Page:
North Korea has confirmed an infection for the first time since the outbreak of the corona pandemic. At least that’s what the state media report at night. North Korea expert Martin Fritz is a freelance journalist in Tokyo and classifies this news.
The journalist Martin Fritz worked as a radio correspondent for ARD in Tokyo. As a freelance journalist, he also reports on North and South Korea. Previously he was South Asia Correspondent in New Delhi for five years.
SRF News: Is it credible that the first case of infection occurred in North Korea?
Martin Fritz: That doesn’t sound very likely. On the other hand, at the very beginning of the pandemic in February two years ago, North Korea closed its borders and practically no longer let anyone into the country. And the few goods that were imported first had to be quarantined for three months.
Ultimately, it was only a matter of time before the corona virus also appeared in North Korea.
But I don’t think there is a way to stop this highly contagious omicron variant. Especially since there has also been a little trade with China since January. Two weeks ago, tens of thousands marched through Pyongyang without masks in a parade. Ultimately, it was only a matter of time before the corona virus also appeared in North Korea.
The state news agency describes this as a serious national emergency. Is the country not prepared for this pandemic?
No, not at all. The Politburo rightly rang the alarm bells. Virtually no North Koreans are vaccinated, and many people are malnourished and therefore vulnerable to disease. Medical care is miserable. There are hardly any intensive care beds, hardly any medication, hardly any functioning equipment, especially outside of the capital Pyongyang. If the virus now spreads unchecked in North Korea, it will cost a great many lives.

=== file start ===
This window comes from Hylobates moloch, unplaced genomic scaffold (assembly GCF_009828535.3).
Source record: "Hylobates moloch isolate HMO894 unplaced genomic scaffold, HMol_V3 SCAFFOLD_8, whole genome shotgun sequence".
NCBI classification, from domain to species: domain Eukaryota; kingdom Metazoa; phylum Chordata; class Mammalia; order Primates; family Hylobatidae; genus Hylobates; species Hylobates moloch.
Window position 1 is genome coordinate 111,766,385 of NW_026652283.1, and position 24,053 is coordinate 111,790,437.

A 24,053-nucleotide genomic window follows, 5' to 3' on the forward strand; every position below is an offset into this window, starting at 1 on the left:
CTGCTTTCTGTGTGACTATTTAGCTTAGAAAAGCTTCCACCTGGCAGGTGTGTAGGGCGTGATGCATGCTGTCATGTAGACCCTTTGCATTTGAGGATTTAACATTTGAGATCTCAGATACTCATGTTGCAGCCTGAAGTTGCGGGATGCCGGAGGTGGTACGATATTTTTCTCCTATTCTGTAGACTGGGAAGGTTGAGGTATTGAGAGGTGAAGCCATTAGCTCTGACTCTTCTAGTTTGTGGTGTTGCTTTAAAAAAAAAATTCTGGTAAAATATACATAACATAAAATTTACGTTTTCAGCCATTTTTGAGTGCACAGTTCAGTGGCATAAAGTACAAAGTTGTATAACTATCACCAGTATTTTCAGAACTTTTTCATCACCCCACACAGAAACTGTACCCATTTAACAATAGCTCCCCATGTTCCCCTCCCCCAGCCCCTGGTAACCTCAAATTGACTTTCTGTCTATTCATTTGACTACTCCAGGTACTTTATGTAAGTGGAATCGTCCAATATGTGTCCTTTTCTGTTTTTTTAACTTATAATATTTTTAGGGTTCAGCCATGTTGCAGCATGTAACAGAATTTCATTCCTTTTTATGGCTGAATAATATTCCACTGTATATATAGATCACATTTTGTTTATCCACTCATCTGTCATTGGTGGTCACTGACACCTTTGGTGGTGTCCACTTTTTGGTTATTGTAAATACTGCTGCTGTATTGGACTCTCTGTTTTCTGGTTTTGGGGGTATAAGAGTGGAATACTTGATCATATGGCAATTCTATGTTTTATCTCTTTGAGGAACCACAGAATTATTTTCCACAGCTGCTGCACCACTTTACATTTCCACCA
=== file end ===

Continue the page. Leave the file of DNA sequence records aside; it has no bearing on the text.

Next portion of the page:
North Korea has also received offers from international organizations for vaccines. What is going on there?
Apart from Eritrea, North Korea is the only country in the world that has not yet carried out vaccinations. The government has rejected the offer by the international Covax initiative to get two million doses of vaccine free of charge. The main reason for this may have been that Covax demands transparency in the distribution and implementation. The regime does not want to give outsiders such insights.
The country is otherwise already sealed off. One is very keen on isolation. What else should come with a lockdown?
The Politburo has decided that all cities and districts in the country should be thoroughly sealed off. The question is how tough these lockdowns can be. The authorities in North Korea would certainly be overwhelmed with providing the 26 million inhabitants with food. The Politburo also decided that production should continue. Only each production unit should isolate itself. This could mean that the workers stay in their factories and the farmers continue to go to the fields. After all, leader Kim Jong-un recently warned of supply problems.
If this outbreak cannot be stopped soon, there is certainly a threat of a leadership crisis.
What does that mean for the regime and the “dear leader” in Pyongyang?
If this outbreak cannot be stopped soon, an economic crisis is almost inevitable, and there is certainly a threat of a leadership crisis as well. Especially when the disease hits the party and military cadres who live in Pyongyang and who support the regime. So far, leader Kim has boasted he has the pandemic under control. Now the state media is already saying that those responsible acted carelessly, irresponsibly and incompetently.
The interviewer was Salvador Atasoy.